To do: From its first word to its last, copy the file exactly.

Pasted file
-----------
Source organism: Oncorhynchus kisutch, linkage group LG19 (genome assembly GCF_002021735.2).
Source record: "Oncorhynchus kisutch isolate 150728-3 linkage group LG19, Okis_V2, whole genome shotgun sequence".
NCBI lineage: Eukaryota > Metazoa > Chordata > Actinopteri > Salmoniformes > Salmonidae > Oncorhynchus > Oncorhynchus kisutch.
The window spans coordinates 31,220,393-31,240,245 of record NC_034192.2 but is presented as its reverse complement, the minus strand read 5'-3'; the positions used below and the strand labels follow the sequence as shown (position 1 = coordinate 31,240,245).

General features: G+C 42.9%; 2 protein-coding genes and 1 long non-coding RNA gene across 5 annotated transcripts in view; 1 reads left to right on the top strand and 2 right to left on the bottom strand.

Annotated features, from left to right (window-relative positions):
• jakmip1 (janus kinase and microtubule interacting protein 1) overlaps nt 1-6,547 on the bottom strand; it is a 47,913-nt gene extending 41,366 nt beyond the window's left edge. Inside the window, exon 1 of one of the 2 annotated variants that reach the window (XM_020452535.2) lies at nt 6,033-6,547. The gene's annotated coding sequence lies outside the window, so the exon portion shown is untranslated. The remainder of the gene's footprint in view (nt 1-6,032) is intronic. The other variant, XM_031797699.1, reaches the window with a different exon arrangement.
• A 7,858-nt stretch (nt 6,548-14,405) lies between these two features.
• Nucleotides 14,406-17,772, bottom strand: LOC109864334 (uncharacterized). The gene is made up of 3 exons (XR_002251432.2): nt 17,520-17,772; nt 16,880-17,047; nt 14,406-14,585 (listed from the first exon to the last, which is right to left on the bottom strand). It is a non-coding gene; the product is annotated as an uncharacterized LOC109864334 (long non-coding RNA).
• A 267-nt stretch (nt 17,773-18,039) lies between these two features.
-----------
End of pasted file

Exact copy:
Source organism: Oncorhynchus kisutch, linkage group LG19 (genome assembly GCF_002021735.2).
Source record: "Oncorhynchus kisutch isolate 150728-3 linkage group LG19, Okis_V2, whole genome shotgun sequence".
NCBI lineage: Eukaryota > Metazoa > Chordata > Actinopteri > Salmoniformes > Salmonidae > Oncorhynchus > Oncorhynchus kisutch.
The window spans coordinates 31,220,393-31,240,245 of record NC_034192.2 but is presented as its reverse complement, the minus strand read 5'-3'; the positions used below and the strand labels follow the sequence as shown (position 1 = coordinate 31,240,245).

General features: G+C 42.9%; 2 protein-coding genes and 1 long non-coding RNA gene across 5 annotated transcripts in view; 1 reads left to right on the top strand and 2 right to left on the bottom strand.

Annotated features, from left to right (window-relative positions):
• jakmip1 (janus kinase and microtubule interacting protein 1) overlaps nt 1-6,547 on the bottom strand; it is a 47,913-nt gene extending 41,366 nt beyond the window's left edge. Inside the window, exon 1 of one of the 2 annotated variants that reach the window (XM_020452535.2) lies at nt 6,033-6,547. The gene's annotated coding sequence lies outside the window, so the exon portion shown is untranslated. The remainder of the gene's footprint in view (nt 1-6,032) is intronic. The other variant, XM_031797699.1, reaches the window with a different exon arrangement.
• A 7,858-nt stretch (nt 6,548-14,405) lies between these two features.
• Nucleotides 14,406-17,772, bottom strand: LOC109864334 (uncharacterized). The gene is made up of 3 exons (XR_002251432.2): nt 17,520-17,772; nt 16,880-17,047; nt 14,406-14,585 (listed from the first exon to the last, which is right to left on the bottom strand). It is a non-coding gene; the product is annotated as an uncharacterized LOC109864334 (long non-coding RNA).
• A 267-nt stretch (nt 17,773-18,039) lies between these two features.